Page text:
Saturday, December 24, 2011

Magic Winter

Do you like snow? If you drive, and your car spends nights in the open air, you probably don't. Indeed, who likes shovelling, cleaning front and rear windows and having no control over the car on an icy road? Yet winter is a beautiful and magical season.

In Russia, people mostly like snow, and drivers are not an exception. The first snow (in my hometown in Siberia, it normally happens in mid October) puts people in the festive spirit. In late autumn, the sky in northern countries is grey, and the sun is a rare guest. White snowflakes reflecting pale winter sunlight give a city the new, lighter look. Snow hides dirty and ugly things and decorates streets and houses.

Sometimes, when it is humid enough, there is “иней” (ee-ney, a hoar frost) in the trees: they are tiny ice crystals that glitter in the sunlight.

Frozen oak tree
Photo by Tatiana Gerus

Icy pictures that suddenly appear in the windows are another natural winter decor. When the frost is relatively mild, about -5C/23F, snowflakes are large and fluffy. They look very beautiful at night, in the warm light of street lamps and neon signs. After a blizzard, when it gets really cold, a view of a bloody red frosty sun and even bluish snow cover catches your breath. Snow, like a sea, looks different in different weather, but it is always beautiful.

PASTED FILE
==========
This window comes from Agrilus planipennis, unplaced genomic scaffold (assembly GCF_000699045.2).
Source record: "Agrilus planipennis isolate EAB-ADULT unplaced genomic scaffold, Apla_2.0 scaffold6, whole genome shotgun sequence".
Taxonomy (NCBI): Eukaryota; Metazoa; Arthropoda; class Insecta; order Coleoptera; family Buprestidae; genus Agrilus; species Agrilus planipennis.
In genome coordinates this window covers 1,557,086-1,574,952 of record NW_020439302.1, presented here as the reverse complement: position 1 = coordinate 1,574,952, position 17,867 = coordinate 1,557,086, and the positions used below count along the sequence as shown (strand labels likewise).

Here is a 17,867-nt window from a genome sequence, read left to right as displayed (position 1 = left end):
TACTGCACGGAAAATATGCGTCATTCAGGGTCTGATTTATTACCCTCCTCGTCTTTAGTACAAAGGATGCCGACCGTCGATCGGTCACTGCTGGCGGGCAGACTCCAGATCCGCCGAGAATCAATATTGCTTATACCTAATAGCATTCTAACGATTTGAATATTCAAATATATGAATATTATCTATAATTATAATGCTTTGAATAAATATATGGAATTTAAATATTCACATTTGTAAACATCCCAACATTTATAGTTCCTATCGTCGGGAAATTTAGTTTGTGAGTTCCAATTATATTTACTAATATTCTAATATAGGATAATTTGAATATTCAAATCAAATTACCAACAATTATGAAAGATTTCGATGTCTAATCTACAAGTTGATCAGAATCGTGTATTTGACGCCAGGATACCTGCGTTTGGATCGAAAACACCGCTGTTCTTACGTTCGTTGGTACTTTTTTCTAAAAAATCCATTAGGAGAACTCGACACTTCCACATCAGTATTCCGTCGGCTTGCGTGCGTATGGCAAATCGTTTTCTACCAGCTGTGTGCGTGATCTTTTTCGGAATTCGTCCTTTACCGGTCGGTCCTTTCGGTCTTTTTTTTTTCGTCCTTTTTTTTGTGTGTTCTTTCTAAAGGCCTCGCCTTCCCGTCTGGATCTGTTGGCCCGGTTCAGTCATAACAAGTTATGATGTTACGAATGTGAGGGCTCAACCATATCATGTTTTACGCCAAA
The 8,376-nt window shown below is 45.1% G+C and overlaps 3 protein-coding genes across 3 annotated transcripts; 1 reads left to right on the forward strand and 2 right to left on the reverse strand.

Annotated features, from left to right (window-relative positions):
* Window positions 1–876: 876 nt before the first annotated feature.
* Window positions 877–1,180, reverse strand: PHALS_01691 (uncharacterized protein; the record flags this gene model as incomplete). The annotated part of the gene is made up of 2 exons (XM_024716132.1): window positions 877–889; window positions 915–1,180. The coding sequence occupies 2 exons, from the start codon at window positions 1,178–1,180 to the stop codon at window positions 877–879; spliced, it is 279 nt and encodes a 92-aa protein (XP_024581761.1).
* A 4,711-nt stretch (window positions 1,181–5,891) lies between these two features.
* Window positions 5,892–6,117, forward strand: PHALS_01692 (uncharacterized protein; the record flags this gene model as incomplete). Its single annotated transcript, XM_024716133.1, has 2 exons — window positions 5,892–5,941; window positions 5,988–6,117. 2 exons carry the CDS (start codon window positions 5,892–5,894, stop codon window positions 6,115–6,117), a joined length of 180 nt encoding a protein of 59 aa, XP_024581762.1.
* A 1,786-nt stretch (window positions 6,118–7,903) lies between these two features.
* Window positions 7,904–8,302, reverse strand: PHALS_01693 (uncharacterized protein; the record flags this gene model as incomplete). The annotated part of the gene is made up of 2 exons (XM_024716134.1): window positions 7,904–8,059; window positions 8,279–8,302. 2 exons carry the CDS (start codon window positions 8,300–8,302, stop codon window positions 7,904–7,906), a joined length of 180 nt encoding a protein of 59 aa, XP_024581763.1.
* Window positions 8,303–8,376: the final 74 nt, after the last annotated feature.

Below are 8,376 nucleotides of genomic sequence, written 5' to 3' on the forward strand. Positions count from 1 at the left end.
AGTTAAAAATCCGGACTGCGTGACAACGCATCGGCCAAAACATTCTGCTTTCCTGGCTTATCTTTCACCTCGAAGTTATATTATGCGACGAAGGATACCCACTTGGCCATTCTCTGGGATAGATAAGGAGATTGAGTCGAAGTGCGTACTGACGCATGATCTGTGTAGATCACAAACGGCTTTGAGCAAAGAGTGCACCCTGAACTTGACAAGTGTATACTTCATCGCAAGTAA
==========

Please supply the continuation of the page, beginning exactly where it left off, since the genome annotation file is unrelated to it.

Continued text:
Photo by ezioman

Besides the aesthetics, there is a pragmatic reason to like snow. Poor road pavement in Russia is an everlasting problem everywhere, except perhaps Moscow. When the thick snow covers roads, they become more even, without pits. Driving in winter in Russia is easier than in summer; just do not press your brakes when a car slides.

People in Russia love winter also because it is a season of holidays. New Year is a time when magic comes to life. The common belief is that the way you spend a New Year Eve is the way you will live the upcoming year. For example, it's a bad omen to argue during the New Year's Eve – it means you will be arguing for the next 12 months. People enjoy the New Year's Eve as much as possible: they cook a lot of food, dress up nicely and try to attract good luck by doing “right” things. After the collapse of the Soviet Union, Chinese calendar became very popular in Russia, mostly among ladies, so many women check what colour of their party dress should be, what kind of food is “proper” and so on (I'm not sure if people in China believe all this stuff). There is also a belief that if you put some money in your pocket at midnight, you will have a sufficient amount of money during the year.

I wish you the Merry Christmas and the best of luck in 2012!

Новогодняя инсталляция
Photo by Евгений Антонов

Wednesday, December 7, 2011

If You Want To Speak A(ny) Language Don't Learn It

From time to time I feel great temptation to share my own learning and teaching experience with other people. The way we learn something is critically important to the final outcome.